"The Program division supports the library's mission and serves the public through book discussions and readings, exhibitions, film screenings, lectures, seminars, tours, and workshops." "Through its cultural, educational, and scholarly programming—which is local, national, and transnational in scope—the program division helps interpret and highlight the institution's rich collections and provides outreach to the general public, as well as to Atlanta's academic community."
The sections of the Auburn Avenue Research Library's collection that are contained in the Archives Division include "the Art and Artifacts Collection which contains art and artifacts by and about peoples of African heritage throughout the world." "The collection contains contemporary works by African American artists, including works by Romare Bearden, Charles White, James Van Der Zee and Ed Dwight." "The Archives Division also includes the Archives and Manuscripts Collection, which focuses on the history, literature, politics, and culture of peoples of African descent in Atlanta, the Southeast, the U.S. and the world."
Other collections include "the Ephemeral Collection which contains resources in the following categories: calendars, dust jackets, family genealogical booklets, flags, maps, postcards, posters, sheet music, slave documents, yearbooks, vertical files, educational kits, black history month essays, funeral programs, coins, comic books, playbills, typescripts, buttons, recipes, autographs and stamps."
The Moving Image and Recorded Sound Collection "provides audiovisual resources which document and interpret African American experiences in the city of Atlanta, the state of Georgia, the southeastern region of the U.S. and throughout the nation."
The Oral History Collection "complements the Moving Image and Recorded Sound Collection." "Preserved on videocassette tapes, audio cassette tapes and transcripts, and digital formats, this expanding collection seeks to enhance and make available collected oral histories of historical and significant cultural organizations, individuals, institutions and communities."
The Pamphlet Collection "includes works published before 1865 in the United States; first editions by African American authors before 1930 and during the Harlem Renaissance and works published before 1901 in Europe, Africa, South America and the Caribbean, and publications of Black private presses."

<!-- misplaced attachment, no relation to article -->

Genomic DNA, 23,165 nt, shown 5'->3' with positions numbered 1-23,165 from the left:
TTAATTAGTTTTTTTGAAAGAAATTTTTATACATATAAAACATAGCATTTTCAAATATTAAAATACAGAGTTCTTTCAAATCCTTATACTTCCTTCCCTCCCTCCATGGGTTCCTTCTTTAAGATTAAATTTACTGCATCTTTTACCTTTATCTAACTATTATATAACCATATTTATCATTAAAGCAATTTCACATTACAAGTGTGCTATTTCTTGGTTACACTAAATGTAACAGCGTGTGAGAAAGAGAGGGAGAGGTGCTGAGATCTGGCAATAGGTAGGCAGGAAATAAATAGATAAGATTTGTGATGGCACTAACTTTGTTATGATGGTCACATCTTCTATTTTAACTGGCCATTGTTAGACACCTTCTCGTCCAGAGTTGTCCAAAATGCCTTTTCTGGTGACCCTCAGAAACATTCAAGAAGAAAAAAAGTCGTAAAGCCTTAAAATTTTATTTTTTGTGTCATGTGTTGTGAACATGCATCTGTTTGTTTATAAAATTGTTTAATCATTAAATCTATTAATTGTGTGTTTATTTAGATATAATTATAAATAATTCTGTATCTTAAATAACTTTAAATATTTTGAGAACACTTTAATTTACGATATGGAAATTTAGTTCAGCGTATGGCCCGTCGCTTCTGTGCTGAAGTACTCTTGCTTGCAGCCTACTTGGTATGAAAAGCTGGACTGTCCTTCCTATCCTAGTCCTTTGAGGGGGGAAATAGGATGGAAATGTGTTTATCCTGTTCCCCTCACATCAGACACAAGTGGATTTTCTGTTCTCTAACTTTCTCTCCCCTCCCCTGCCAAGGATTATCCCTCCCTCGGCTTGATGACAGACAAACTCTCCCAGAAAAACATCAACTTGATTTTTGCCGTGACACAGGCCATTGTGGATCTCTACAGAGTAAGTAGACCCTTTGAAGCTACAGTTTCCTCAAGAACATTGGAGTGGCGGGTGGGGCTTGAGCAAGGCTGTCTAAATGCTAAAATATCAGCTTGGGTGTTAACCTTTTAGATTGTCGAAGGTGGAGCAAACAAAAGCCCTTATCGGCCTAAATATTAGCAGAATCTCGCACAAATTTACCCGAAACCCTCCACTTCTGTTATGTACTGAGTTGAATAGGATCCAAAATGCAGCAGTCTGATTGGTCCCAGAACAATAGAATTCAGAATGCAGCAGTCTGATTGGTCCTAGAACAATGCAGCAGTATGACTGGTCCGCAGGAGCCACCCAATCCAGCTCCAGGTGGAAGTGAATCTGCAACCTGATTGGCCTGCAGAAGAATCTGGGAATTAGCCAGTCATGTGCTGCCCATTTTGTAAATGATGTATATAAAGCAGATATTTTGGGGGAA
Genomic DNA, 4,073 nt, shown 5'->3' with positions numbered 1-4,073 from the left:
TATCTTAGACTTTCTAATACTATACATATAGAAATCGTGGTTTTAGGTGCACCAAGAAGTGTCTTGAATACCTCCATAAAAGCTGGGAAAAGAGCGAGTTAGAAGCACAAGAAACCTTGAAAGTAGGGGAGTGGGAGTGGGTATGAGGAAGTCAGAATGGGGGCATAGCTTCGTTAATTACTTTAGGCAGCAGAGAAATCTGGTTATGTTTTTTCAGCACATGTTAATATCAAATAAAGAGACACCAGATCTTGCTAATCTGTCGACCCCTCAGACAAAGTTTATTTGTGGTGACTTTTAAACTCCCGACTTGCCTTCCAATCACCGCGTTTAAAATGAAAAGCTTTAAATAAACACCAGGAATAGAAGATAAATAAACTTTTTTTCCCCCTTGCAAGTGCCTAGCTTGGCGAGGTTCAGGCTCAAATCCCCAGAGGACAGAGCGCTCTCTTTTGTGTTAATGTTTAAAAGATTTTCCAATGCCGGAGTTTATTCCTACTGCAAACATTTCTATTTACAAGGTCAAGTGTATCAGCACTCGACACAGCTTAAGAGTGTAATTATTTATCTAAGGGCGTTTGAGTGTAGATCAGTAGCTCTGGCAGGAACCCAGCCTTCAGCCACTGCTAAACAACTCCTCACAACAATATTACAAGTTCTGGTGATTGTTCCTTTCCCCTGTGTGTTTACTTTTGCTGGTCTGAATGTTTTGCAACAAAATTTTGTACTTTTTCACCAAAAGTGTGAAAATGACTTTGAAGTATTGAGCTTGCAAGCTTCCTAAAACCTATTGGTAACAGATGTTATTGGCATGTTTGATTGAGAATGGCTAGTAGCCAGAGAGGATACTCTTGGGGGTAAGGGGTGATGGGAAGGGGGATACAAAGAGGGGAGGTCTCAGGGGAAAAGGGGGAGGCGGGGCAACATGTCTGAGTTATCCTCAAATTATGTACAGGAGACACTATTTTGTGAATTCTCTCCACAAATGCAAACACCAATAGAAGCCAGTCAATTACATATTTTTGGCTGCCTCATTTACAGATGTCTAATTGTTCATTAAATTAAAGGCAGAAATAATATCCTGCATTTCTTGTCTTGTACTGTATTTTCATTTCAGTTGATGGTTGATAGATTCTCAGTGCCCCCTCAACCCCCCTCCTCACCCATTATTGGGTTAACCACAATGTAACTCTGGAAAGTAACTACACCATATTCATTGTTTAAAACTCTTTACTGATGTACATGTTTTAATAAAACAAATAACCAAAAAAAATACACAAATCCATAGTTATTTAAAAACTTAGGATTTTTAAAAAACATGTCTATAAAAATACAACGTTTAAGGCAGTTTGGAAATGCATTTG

The Photographs and Prints Collection "contains both documentary and fine art photographs which document the history and culture of peoples of African descent as well as the work of photographers of African descent."
The Rare Periodical and Newspaper Collection "contains mainly African American publications. A small percentage of the collection is composed of non-African American publications." "The collection includes articles, photos, illustrations, newspapers and periodicals in bound volumes."
In 2010 the Auburn Avenue Research Library on African American Culture and History (AARL) and the Digital Library of Georgia (DLG) collaborated to digitize eleven archival collections. AARL and DLG received funds from the National Historical Publications and Records Commission (NHPRC) to make Web-accessible late nineteenth- and mid-twentieth-century manuscript collections "that document the historical development of education for African Americans, primarily in the South, from the early 1860s to the early 1950s." Eleven collections were digitized and are now available via the library website.
The Reference and Research Division "contains the print, digital and microform collections which includes an impressive list of Africana resources that provide unlimited access to full-text articles from current and past issues of scholarly Africana journals, popular African American magazines and international African journals."
The "strengths of the (Auburn Avenue Research Library's) collection are Southern Civil Rights Movement, Southern African American Literature and History, General African and African American History and Literature, Atlanta and Georgia Vertical File Collections, Current and Historic African American Journals, Current and Historic African American Newspapers, Africana Children's Literature Collection, The Coretta Scott King Award Winning Children's Titles 1969 to current, Africana Cinema and Documentary Film Collections, and Subject Bibliographies highlighting AARL resources."